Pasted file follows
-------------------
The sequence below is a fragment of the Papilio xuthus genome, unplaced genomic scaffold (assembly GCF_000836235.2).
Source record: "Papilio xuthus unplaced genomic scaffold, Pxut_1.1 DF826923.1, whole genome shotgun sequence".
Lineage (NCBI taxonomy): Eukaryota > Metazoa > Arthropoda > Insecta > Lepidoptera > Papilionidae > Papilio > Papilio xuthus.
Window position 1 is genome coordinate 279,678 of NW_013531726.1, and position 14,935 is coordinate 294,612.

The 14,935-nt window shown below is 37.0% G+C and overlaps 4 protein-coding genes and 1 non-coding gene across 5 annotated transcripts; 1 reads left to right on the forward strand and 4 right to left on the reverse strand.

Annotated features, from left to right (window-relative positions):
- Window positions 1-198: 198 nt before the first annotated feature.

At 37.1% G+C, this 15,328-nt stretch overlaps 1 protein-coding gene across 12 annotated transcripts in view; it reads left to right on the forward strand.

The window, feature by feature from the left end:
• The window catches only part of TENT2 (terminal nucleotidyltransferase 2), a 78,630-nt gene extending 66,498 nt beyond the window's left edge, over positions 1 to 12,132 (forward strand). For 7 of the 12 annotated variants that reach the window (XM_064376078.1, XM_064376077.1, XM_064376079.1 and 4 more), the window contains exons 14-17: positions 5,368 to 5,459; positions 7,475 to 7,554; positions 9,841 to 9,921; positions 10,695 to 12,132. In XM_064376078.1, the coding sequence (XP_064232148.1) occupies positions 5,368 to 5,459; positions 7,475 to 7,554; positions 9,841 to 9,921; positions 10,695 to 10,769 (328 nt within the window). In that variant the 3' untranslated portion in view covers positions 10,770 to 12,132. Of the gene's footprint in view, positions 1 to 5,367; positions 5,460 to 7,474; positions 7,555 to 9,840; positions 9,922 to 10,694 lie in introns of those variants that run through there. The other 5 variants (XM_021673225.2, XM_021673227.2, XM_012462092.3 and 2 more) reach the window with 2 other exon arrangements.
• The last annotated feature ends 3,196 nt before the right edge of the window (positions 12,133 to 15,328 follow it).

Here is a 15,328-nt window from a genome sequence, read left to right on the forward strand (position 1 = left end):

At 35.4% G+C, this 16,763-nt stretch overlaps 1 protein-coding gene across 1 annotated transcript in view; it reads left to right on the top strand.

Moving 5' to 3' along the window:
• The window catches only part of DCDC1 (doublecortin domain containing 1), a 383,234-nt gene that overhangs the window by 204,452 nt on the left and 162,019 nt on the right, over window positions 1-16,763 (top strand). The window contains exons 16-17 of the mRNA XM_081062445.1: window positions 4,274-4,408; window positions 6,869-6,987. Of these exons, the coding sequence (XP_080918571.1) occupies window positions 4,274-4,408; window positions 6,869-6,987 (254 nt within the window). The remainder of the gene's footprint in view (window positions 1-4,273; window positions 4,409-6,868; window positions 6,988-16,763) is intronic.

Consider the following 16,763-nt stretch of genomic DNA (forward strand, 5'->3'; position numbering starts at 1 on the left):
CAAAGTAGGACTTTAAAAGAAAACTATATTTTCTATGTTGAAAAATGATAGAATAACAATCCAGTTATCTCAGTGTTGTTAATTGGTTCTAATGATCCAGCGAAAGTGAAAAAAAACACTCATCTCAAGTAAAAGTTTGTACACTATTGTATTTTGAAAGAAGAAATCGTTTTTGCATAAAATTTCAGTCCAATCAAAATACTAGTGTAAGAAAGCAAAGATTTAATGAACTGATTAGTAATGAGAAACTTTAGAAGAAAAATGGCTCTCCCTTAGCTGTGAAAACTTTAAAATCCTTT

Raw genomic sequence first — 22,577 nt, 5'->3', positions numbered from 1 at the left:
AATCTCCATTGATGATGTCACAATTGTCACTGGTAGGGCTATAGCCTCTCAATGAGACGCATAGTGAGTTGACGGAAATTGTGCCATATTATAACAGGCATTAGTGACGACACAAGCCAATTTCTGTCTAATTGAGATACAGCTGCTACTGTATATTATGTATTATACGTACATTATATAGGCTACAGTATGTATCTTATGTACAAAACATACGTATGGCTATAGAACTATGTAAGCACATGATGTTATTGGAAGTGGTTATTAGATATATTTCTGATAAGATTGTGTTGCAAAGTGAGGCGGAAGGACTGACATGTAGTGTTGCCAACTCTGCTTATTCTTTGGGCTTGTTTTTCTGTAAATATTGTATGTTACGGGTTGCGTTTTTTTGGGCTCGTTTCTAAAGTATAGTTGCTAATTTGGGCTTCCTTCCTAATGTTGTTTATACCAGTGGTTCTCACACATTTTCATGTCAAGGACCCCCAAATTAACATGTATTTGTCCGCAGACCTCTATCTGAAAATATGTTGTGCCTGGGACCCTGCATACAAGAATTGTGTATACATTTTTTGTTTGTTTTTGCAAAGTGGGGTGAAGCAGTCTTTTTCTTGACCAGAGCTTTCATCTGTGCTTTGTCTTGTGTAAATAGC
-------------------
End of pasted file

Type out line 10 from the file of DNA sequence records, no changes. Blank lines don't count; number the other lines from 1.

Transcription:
• The window catches only part of TENT2 (terminal nucleotidyltransferase 2), a 78,630-nt gene extending 66,498 nt beyond the window's left edge, over positions 1 to 12,132 (forward strand). For 7 of the 12 annotated variants that reach the window (XM_064376078.1, XM_064376077.1, XM_064376079.1 and 4 more), the window contains exons 14-17: positions 5,368 to 5,459; positions 7,475 to 7,554; positions 9,841 to 9,921; positions 10,695 to 12,132. In XM_064376078.1, the coding sequence (XP_064232148.1) occupies positions 5,368 to 5,459; positions 7,475 to 7,554; positions 9,841 to 9,921; positions 10,695 to 10,769 (328 nt within the window). In that variant the 3' untranslated portion in view covers positions 10,770 to 12,132. Of the gene's footprint in view, positions 1 to 5,367; positions 5,460 to 7,474; positions 7,555 to 9,840; positions 9,922 to 10,694 lie in introns of those variants that run through there. The other 5 variants (XM_021673225.2, XM_021673227.2, XM_012462092.3 and 2 more) reach the window with 2 other exon arrangements.